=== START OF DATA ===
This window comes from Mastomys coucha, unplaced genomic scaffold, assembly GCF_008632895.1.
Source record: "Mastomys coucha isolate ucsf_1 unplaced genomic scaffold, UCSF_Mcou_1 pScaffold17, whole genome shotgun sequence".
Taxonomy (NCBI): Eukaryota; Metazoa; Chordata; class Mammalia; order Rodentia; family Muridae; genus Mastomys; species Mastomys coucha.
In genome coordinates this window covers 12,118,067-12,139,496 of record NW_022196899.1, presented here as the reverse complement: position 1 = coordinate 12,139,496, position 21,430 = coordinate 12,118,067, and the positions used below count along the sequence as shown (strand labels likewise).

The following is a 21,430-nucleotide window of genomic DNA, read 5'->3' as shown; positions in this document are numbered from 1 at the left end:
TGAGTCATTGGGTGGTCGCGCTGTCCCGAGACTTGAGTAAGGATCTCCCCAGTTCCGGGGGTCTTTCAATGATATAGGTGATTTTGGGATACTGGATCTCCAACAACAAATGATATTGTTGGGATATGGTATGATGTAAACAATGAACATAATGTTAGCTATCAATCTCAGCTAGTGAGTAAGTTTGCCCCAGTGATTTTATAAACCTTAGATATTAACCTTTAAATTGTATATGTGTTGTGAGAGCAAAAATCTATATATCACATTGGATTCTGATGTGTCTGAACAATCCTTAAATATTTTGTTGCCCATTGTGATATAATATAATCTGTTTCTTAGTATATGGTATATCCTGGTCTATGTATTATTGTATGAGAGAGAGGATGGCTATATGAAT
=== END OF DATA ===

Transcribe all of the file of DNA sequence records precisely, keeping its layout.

This window comes from Mastomys coucha, unplaced genomic scaffold, assembly GCF_008632895.1.
Source record: "Mastomys coucha isolate ucsf_1 unplaced genomic scaffold, UCSF_Mcou_1 pScaffold17, whole genome shotgun sequence".
Taxonomy (NCBI): Eukaryota; Metazoa; Chordata; class Mammalia; order Rodentia; family Muridae; genus Mastomys; species Mastomys coucha.
In genome coordinates this window covers 12,118,067-12,139,496 of record NW_022196899.1, presented here as the reverse complement: position 1 = coordinate 12,139,496, position 21,430 = coordinate 12,118,067, and the positions used below count along the sequence as shown (strand labels likewise).

The following is a 21,430-nucleotide window of genomic DNA, read 5'->3' as shown; positions in this document are numbered from 1 at the left end:
TGAGTCATTGGGTGGTCGCGCTGTCCCGAGACTTGAGTAAGGATCTCCCCAGTTCCGGGGGTCTTTCAATGATATAGGTGATTTTGGGATACTGGATCTCCAACAACAAATGATATTGTTGGGATATGGTATGATGTAAACAATGAACATAATGTTAGCTATCAATCTCAGCTAGTGAGTAAGTTTGCCCCAGTGATTTTATAAACCTTAGATATTAACCTTTAAATTGTATATGTGTTGTGAGAGCAAAAATCTATATATCACATTGGATTCTGATGTGTCTGAACAATCCTTAAATATTTTGTTGCCCATTGTGATATAATATAATCTGTTTCTTAGTATATGGTATATCCTGGTCTATGTATTATTGTATGAGAGAGAGGATGGCTATATGAAT